FILED IN: Family Size

Only Child: Why We Only Want One

Stop asking me when I'm going to have another one

Flickr Commons/Photo by: Josh Liba
Flickr Commons/Photo by: Josh Liba

I am the mother of one perfect daughter. She’s pretty, sweet, intelligent and a handful. My little girl just had her first birthday, and I can’t imagine a happier occasion — celebrating a year of being the mother to the most incredible being this world has known. Unfortunately, my joy in being a mom is inevitably interrupted each time I am discussing children with someone. As I am describing how great I feel about being my daughter’s mom, inevitably I am asked, “So, when are you going to have another?”

How to explain my thoughts on this subject?

The short answer is, “Never.”

That’s right, I’m not planning to have more children. My husband and I actually WANT to have an only child. We have never planned to have a second child, and we stick by that plan. Other people, however, don’t seem to understand that this can be possible. The minute we tell people that we aren’t going to have more kids, the advice starts pouring in.

She’ll be lonely. She’ll be greedy (I guess only children don’t learn how to share?). Don’t you want to see what it’s like to have a boy? Isn’t it selfish of you to not have another child for her to grow up with? I have heard all of these arguments, and many more like them. So, here’s an open explanation to those who would ask, “Why not have another child?”

The first reason is perhaps the most important. We want to be able to give our children everything. As my husband and I were not blessed with rich relatives throwing cash at us or a well-chosen lottery jackpot, we need to watch where money goes. Having just one child will allow us to lavish upon her all the things she needs and some of the frivolous things she wants. Our daughter will get all we can afford, and we’ll be able to save for her future as well. With a second child (or more) we would be stretched thinner (money-wise) and we wouldn’t be able to give each of them what we wanted to.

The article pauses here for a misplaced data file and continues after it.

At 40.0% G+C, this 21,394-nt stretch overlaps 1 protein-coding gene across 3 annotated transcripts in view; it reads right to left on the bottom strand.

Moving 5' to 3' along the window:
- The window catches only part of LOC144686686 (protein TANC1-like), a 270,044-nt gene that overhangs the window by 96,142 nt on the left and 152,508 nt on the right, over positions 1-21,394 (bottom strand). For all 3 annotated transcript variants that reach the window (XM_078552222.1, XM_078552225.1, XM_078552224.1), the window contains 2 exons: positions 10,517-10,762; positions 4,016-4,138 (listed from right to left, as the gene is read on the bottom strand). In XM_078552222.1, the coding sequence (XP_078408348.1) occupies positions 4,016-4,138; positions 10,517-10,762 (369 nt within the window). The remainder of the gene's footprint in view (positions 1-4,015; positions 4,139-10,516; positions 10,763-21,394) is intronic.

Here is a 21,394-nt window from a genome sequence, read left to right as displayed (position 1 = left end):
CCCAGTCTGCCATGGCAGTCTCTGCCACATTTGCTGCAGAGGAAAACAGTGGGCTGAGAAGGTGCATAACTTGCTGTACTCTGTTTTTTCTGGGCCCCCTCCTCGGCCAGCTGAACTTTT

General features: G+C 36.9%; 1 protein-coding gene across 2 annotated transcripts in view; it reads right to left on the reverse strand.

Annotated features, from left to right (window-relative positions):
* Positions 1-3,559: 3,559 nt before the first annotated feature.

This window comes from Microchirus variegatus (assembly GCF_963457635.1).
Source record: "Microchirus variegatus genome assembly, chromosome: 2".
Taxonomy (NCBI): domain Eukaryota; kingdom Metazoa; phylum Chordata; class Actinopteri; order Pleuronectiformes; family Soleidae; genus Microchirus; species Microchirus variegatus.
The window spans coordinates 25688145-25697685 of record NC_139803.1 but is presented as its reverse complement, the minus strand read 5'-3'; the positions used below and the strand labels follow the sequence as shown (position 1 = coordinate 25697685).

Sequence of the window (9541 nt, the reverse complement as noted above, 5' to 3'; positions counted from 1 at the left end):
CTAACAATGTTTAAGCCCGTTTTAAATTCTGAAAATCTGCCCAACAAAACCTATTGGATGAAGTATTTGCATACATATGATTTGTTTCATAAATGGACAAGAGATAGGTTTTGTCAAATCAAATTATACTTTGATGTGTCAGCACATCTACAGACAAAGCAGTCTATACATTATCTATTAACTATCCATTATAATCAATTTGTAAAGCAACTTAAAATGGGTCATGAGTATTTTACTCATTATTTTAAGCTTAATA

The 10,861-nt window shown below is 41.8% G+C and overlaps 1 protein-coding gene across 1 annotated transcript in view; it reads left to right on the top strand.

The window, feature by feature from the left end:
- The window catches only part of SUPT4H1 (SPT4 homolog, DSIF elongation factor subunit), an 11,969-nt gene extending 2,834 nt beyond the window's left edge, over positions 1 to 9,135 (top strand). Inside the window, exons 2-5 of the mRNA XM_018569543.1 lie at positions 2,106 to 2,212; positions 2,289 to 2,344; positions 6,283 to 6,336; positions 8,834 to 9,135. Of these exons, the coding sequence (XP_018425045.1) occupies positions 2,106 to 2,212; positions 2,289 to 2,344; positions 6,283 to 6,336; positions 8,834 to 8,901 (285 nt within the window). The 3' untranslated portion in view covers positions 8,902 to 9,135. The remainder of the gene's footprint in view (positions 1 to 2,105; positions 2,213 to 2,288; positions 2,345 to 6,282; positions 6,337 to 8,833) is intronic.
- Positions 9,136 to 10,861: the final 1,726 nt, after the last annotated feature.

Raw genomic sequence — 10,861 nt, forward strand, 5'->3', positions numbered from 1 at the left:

The second reason is medical. I have a genetic condition that can be passed on. It’s not deadly, but it is inconvenient. I feel like we gambled and won (there’s a 50% chance of inheritance) with our daughter, so I don’t want to risk it again. It’s the same with my brush with preeclampsia – I survived and so did my baby (five weeks early), but I wouldn’t want to risk it again. (I do know my risk for having preeclampsia a second time is higher than the 5-8% of pregnancies usually affected.) Neither of these problems are certain to happen with a second pregnancy, and for that reason some would choose to try and have more children. I don’t feel it’s worth the risk for my family.

I also have done research into the differences between only children and those who have siblings. There is no proof that only kids are less adjusted, less social or less happy. Child psychologists debunked those myths years ago. Most only children are pleased with their situation and would not change it so that they could have brothers or sisters (at least that’s the story from the only children I’ve talked to!).

I do admit I’ve wondered what it would be like to have a little boy in the house. Shopping for non-pink clothing and baseball mitts would be fun. Fortunately, that’s what nephews and other small male relatives are for – you can shower them with the toys your little girl doesn’t have an interest in, and buy them all the blue onesies you want.

These reasons aren’t a rationalization for myself so I feel alright about having just one baby. I truly hope people will read this and understand that having “just one” is a choice. We’re sticking to having just one child and we’re satisfied that we’re going to stay a family of three. So, yes, it’s our choice and yes, we’re happy with it.